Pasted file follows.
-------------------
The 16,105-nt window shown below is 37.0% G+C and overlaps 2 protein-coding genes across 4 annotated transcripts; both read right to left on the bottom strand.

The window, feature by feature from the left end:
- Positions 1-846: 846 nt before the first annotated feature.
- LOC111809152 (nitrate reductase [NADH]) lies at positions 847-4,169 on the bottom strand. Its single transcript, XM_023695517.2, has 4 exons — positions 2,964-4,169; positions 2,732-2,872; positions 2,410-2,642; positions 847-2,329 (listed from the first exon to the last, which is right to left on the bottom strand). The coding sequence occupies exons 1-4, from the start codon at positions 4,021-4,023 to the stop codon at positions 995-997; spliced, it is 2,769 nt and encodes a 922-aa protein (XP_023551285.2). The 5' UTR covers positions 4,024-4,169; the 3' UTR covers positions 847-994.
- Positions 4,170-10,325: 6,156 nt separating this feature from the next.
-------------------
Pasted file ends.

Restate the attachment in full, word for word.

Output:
The 16,105-nt window shown below is 37.0% G+C and overlaps 2 protein-coding genes across 4 annotated transcripts; both read right to left on the bottom strand.

The window, feature by feature from the left end:
- Positions 1-846: 846 nt before the first annotated feature.
- LOC111809152 (nitrate reductase [NADH]) lies at positions 847-4,169 on the bottom strand. Its single transcript, XM_023695517.2, has 4 exons — positions 2,964-4,169; positions 2,732-2,872; positions 2,410-2,642; positions 847-2,329 (listed from the first exon to the last, which is right to left on the bottom strand). The coding sequence occupies exons 1-4, from the start codon at positions 4,021-4,023 to the stop codon at positions 995-997; spliced, it is 2,769 nt and encodes a 922-aa protein (XP_023551285.2). The 5' UTR covers positions 4,024-4,169; the 3' UTR covers positions 847-994.
- Positions 4,170-10,325: 6,156 nt separating this feature from the next.